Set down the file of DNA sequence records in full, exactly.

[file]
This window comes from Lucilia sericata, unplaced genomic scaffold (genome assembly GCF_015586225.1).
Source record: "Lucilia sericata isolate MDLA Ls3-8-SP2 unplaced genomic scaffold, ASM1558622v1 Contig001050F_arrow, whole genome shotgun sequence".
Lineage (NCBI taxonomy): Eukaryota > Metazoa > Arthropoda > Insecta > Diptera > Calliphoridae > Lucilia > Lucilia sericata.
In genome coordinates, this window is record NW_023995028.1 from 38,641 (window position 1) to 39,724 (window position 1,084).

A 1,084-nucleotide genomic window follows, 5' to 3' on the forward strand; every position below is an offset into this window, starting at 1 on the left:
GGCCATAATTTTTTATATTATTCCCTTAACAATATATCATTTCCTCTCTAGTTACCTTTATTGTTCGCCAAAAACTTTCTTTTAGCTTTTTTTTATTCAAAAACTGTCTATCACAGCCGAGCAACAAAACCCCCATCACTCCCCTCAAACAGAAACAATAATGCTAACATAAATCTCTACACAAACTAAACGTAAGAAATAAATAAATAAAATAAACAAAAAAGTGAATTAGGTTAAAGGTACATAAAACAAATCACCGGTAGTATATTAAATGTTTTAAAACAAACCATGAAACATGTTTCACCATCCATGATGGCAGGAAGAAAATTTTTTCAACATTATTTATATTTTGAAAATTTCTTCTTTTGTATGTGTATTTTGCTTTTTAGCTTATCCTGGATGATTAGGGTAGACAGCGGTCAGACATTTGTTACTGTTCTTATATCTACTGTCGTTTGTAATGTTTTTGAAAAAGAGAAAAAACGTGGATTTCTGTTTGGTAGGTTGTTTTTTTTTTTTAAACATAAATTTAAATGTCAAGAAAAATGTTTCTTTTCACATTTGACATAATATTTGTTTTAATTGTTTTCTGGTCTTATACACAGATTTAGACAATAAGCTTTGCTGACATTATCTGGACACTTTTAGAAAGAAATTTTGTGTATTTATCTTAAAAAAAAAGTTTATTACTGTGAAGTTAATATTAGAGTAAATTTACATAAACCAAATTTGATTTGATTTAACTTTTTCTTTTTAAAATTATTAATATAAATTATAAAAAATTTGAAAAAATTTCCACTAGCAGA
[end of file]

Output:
This window comes from Lucilia sericata, unplaced genomic scaffold (genome assembly GCF_015586225.1).
Source record: "Lucilia sericata isolate MDLA Ls3-8-SP2 unplaced genomic scaffold, ASM1558622v1 Contig001050F_arrow, whole genome shotgun sequence".
Lineage (NCBI taxonomy): Eukaryota > Metazoa > Arthropoda > Insecta > Diptera > Calliphoridae > Lucilia > Lucilia sericata.
In genome coordinates, this window is record NW_023995028.1 from 38,641 (window position 1) to 39,724 (window position 1,084).

A 1,084-nucleotide genomic window follows, 5' to 3' on the forward strand; every position below is an offset into this window, starting at 1 on the left:
GGCCATAATTTTTTATATTATTCCCTTAACAATATATCATTTCCTCTCTAGTTACCTTTATTGTTCGCCAAAAACTTTCTTTTAGCTTTTTTTTATTCAAAAACTGTCTATCACAGCCGAGCAACAAAACCCCCATCACTCCCCTCAAACAGAAACAATAATGCTAACATAAATCTCTACACAAACTAAACGTAAGAAATAAATAAATAAAATAAACAAAAAAGTGAATTAGGTTAAAGGTACATAAAACAAATCACCGGTAGTATATTAAATGTTTTAAAACAAACCATGAAACATGTTTCACCATCCATGATGGCAGGAAGAAAATTTTTTCAACATTATTTATATTTTGAAAATTTCTTCTTTTGTATGTGTATTTTGCTTTTTAGCTTATCCTGGATGATTAGGGTAGACAGCGGTCAGACATTTGTTACTGTTCTTATATCTACTGTCGTTTGTAATGTTTTTGAAAAAGAGAAAAAACGTGGATTTCTGTTTGGTAGGTTGTTTTTTTTTTTTAAACATAAATTTAAATGTCAAGAAAAATGTTTCTTTTCACATTTGACATAATATTTGTTTTAATTGTTTTCTGGTCTTATACACAGATTTAGACAATAAGCTTTGCTGACATTATCTGGACACTTTTAGAAAGAAATTTTGTGTATTTATCTTAAAAAAAAAGTTTATTACTGTGAAGTTAATATTAGAGTAAATTTACATAAACCAAATTTGATTTGATTTAACTTTTTCTTTTTAAAATTATTAATATAAATTATAAAAAATTTGAAAAAATTTCCACTAGCAGA